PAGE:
Repentance in Judaism

Repentance in Judaism

Repentance in Judaism known as teshuva (Hebrew תשובה, literally "return"), is the way of atoning for sin in Judaism.

According to Jewish practice, if someone commits a sin, a forbidden act, he can be forgiven for that sin if he performs "teshuva", which includes:

* confessing the sin;
* if the sin was committed against another person, asking that person's forgiveness;
* ceasing to commit the sin;
* regretting the sin;
* firmly resolving never to repeat the sin.

The first, third, fourth and fifth stages are "before God" and are the standard process of "teshuva", a matter to be dealt with between the sinner and God. But if someone has committed a crime against another person to achieve atonement he must first ask the wronged person for forgiveness, and make it up to them. For example, if one stole an object, the stolen item must be returned, or if one has pained someone else in any way, he must be placated. This is an integral part of the "teshuva".

Guides to the process of repentance in Judaism can be found throught the rabbinacal literature, see especially Maimonides' "Rules of Repentance" in the Mishneh Torah.

The High Holidays are times that are especially conducive to "teshuva". Yom Kippur (the Day of Atonement) is a day of fasting during which judgement for the year is sealed. Therefore, Jews strive their hardest to make certain that they have performed "teshuva" before the end of the day.

When the Temple in Jerusalem was active, a Jew was required to bring various sacrifices for certain types of sins. Although sacrifices were required, the most essential part was "teshuva", the person bringing the sacrifice would confesses his sins. Presently, with the Temple destroyed, atonement may nevertheless be granted by doing "teshuva".

Baal teshuva

Being or becoming a Jewish penitent (or returnee or born again), is known as a Baal teshuva (Hebrew: בעל תשובה; for a woman: בעלת תשובה, "baalat teshuva"; plural: בעלי תשובה, "baalei teshuva") the Hebrew term referring to a person who has repented. "Baal teshuva" literally means "one who has repentance". The term has historically referred to a Jew who had not kept Jewish practices, and completed a process of introspection and thus returned to Judaism and morality. In Israel, another term is used, "hozer beteshuva" (חוזר בתשובה), literally "returning in repentance". Also, Jews who adopt religion later in life are known "baalei teshuva" or "hozerim beteshuva".

The end of sacrifices

With the Roman destruction of the Second Temple in Jerusalem, the Jewish practice of offering "korbanot" (animal sacrifices) ceased. Despite subsequent intermittent periods of small Jewish groups offering the traditional sacrifices on the Temple Mount, the practice effectively ended.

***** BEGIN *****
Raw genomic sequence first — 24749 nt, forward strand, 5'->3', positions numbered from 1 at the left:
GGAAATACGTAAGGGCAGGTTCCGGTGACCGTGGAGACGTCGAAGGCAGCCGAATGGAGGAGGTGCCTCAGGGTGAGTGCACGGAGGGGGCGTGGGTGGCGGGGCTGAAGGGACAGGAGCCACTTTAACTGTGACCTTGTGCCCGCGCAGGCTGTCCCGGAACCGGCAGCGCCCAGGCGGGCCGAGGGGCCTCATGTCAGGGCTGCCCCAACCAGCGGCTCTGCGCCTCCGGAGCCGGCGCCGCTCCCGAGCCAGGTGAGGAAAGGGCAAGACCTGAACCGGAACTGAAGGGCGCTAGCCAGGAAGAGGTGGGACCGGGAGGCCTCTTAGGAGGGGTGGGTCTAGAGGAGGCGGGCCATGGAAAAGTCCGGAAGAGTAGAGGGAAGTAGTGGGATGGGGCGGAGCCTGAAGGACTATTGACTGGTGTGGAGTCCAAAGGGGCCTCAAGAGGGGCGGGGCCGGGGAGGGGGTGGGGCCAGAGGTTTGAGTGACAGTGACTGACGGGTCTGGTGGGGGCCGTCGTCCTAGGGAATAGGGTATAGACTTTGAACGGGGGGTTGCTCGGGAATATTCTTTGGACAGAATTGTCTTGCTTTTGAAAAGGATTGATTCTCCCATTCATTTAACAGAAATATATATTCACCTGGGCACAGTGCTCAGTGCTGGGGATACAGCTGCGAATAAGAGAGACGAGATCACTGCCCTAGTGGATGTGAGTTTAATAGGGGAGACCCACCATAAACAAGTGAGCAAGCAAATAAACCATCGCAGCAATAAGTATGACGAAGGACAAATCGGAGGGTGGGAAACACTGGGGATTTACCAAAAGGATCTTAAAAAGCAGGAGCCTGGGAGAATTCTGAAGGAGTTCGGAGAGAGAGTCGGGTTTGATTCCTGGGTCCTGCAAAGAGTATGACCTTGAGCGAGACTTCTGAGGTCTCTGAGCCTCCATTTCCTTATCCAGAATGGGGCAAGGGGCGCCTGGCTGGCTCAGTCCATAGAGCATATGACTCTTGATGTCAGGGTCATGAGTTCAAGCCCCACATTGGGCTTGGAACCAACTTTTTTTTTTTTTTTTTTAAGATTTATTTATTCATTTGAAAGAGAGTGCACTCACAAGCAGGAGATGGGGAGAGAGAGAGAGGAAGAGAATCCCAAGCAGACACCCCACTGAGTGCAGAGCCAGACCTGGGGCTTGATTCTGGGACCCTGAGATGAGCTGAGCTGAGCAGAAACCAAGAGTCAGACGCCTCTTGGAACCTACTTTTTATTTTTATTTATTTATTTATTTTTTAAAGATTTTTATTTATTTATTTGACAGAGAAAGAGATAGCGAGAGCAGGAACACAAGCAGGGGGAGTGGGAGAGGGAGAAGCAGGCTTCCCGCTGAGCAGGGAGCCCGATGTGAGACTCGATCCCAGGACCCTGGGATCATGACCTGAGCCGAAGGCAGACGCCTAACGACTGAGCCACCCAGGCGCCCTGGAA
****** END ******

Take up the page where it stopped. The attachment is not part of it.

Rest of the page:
Jewish religious life was forced to undergo a significant evolution in response to this change; no longer could Judaism revolve round the Temple services. Instead, the destruction of the Temple spurred the development of Judaism in the direction of text study, prayer and further development of the Jewish practice. A range of responses is recorded in classical rabbinic literature, describing this shift in emphasis.

In a number of places the Babylonian Talmud emphasises that following Jewish practice, performing charitable deeds, praying, and studying Torah are greater than performing animal sacrifices and the former can be used to achieve atonement.

:Once, Rabbi Yochanan ben Zakkai was walking with his disciple, Rabbi Yehoshua, near Jerusalem after the destruction of the Temple. Rabbi Y'hoshua looked at the Temple ruins and said "Alas for us!! The place that atoned for the sins of the people Israel lies in ruins!" Then Rabbi Yohannan ben Zakkai spoke to him these words of comfort: "Be not grieved, my son. There is another equally meritorious way of gaining ritual atonement, even though the Temple is destroyed. We can still gain ritual atonement through deeds of loving-kindness. For it is written 'Lovingkindness I desire, not sacrifice.'" (Hosea 6:6):Midrash Avot D'Rabbi Nathan 4:5

:Rabbi Elazar said: Doing righteous deeds of charity is greater than offering all of the sacrifices, as it is written: "Doing charity and justice is more desirable to the Lord than sacrifice" (Proverbs 21:3).:Babylonian Talmud, Sukkah 49

ee also

* Baal teshuva movement
* Orthodox Jewish outreach
* Baal teshuva
* Yeshiva
* Rabbi
*pt icon [ TESHUVÁ - Loja Virtual]

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